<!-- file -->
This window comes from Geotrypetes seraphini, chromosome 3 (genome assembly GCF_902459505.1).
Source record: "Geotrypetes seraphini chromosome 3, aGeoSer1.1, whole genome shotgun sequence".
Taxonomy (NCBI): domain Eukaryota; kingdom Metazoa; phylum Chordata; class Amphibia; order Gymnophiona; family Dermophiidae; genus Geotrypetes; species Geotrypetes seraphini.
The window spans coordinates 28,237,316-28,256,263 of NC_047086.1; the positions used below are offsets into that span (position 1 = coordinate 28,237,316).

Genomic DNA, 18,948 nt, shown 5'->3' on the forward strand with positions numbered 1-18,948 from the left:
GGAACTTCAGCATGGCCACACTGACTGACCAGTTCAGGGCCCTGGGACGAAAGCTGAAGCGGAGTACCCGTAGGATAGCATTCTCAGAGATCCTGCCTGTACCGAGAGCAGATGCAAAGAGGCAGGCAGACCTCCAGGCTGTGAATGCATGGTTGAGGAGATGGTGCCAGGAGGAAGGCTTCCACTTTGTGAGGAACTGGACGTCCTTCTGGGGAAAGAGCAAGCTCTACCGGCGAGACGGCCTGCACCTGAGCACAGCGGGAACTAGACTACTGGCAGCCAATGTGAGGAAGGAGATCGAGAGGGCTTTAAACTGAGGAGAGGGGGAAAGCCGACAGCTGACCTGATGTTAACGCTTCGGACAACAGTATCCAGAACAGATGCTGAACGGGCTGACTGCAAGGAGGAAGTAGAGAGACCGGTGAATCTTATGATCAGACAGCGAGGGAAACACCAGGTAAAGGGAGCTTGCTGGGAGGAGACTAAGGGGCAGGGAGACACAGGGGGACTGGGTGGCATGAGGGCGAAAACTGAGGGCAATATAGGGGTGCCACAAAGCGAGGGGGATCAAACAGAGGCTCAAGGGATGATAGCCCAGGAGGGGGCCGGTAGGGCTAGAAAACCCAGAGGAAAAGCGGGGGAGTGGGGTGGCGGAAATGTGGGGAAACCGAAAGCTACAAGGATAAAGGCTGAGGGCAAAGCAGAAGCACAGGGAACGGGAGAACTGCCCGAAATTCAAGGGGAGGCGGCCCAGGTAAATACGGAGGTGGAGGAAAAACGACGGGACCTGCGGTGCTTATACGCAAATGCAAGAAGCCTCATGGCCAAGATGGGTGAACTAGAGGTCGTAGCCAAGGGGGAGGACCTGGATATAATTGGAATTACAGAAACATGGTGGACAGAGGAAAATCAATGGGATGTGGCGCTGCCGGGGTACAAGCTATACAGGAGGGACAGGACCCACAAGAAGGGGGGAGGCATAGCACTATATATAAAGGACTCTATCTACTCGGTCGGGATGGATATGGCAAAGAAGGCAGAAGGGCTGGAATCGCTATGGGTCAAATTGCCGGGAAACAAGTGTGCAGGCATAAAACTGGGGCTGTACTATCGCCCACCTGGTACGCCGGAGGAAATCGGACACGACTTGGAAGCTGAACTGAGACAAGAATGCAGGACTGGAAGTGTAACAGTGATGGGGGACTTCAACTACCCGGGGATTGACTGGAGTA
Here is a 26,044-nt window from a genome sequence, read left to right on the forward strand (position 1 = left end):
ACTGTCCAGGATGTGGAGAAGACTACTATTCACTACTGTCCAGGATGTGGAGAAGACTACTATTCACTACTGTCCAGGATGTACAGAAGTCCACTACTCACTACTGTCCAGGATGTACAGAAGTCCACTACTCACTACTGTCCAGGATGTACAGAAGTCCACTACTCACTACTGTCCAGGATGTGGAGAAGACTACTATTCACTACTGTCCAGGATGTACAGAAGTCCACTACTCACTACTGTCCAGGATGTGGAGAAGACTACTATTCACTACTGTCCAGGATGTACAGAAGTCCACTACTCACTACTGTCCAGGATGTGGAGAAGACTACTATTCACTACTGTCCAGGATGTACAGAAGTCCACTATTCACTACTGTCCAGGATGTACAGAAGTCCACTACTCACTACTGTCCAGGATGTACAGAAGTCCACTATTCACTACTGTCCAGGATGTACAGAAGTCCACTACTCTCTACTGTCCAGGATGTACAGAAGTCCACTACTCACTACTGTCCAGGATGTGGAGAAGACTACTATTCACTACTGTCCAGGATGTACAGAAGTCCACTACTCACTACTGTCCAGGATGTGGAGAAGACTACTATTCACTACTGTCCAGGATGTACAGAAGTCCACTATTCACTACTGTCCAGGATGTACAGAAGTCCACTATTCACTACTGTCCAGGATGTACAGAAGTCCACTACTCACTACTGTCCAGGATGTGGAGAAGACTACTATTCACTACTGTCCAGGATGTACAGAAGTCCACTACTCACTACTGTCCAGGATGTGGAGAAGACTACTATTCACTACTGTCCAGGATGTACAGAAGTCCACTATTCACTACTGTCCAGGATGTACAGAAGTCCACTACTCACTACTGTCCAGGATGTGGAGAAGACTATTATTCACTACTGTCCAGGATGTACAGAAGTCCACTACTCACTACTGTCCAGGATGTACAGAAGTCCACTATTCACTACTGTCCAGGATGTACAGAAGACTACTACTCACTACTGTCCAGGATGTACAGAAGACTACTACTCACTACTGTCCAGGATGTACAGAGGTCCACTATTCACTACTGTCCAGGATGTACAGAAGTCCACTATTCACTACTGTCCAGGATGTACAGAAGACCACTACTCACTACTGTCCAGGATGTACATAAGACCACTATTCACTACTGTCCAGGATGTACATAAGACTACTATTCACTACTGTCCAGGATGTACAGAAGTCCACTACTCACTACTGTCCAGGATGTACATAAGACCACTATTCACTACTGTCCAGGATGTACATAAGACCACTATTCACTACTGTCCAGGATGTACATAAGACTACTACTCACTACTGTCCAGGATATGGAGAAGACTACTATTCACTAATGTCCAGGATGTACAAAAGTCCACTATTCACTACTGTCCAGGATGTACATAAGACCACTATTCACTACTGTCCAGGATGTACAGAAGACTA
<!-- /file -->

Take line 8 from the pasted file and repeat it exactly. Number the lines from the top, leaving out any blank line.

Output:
ACTGTCCAGGATGTGGAGAAGACTACTATTCACTACTGTCCAGGATGTGGAGAAGACTACTATTCACTACTGTCCAGGATGTACAGAAGTCCACTACTCACTACTGTCCAGGATGTACAGAAGTCCACTACTCACTACTGTCCAGGATGTACAGAAGTCCACTACTCACTACTGTCCAGGATGTGGAGAAGACTACTATTCACTACTGTCCAGGATGTACAGAAGTCCACTACTCACTACTGTCCAGGATGTGGAGAAGACTACTATTCACTACTGTCCAGGATGTACAGAAGTCCACTACTCACTACTGTCCAGGATGTGGAGAAGACTACTATTCACTACTGTCCAGGATGTACAGAAGTCCACTATTCACTACTGTCCAGGATGTACAGAAGTCCACTACTCACTACTGTCCAGGATGTACAGAAGTCCACTATTCACTACTGTCCAGGATGTACAGAAGTCCACTACTCTCTACTGTCCAGGATGTACAGAAGTCCACTACTCACTACTGTCCAGGATGTGGAGAAGACTACTATTCACTACTGTCCAGGATGTACAGAAGTCCACTACTCACTACTGTCCAGGATGTGGAGAAGACTACTATTCACTACTGTCCAGGATGTACAGAAGTCCACTATTCACTACTGTCCAGGATGTACAGAAGTCCACTATTCACTACTGTCCAGGATGTACAGAAGTCCACTACTCACTACTGTCCAGGATGTGGAGAAGACTACTATTCACTACTGTCCAGGATGTACAGAAGTCCACTACTCACTACTGTCCAGGATGTGGAGAAGACTACTATTCACTACTGTCCAGGATGTACAGAAGTCCACTATTCACTACTGTCCAGGATGTACAGAAGTCCACTACTCACTACTGTCCAGGATGTGGAGAAGACTATTATTCACTACTGTCCAGGATGTACAGAAGTCCACTACTCACTACTGTCCAGGATGTACAGAAGTCCACTATTCACTACTGTCCAGGATGTACAGAAGACTACTACTCACTACTGTCCAGGATGTACAGAAGACTACTACTCACTACTGTCCAGGATGTACAGAGGTCCACTATTCACTACTGTCCAGGATGTACAGAAGTCCACTATTCACTACTGTCCAGGATGTACAGAAGACCACTACTCACTACTGTCCAGGATGTACATAAGACCACTATTCACTACTGTCCAGGATGTACATAAGACTACTATTCACTACTGTCCAGGATGTACAGAAGTCCACTACTCACTACTGTCCAGGATGTACATAAGACCACTATTCACTACTGTCCAGGATGTACATAAGACCACTATTCACTACTGTCCAGGATGTACATAAGACTACTACTCACTACTGTCCAGGATATGGAGAAGACTACTATTCACTAATGTCCAGGATGTACAAAAGTCCACTATTCACTACTGTCCAGGATGTACATAAGACCACTATTCACTACTGTCCAGGATGTACAGAAGACTA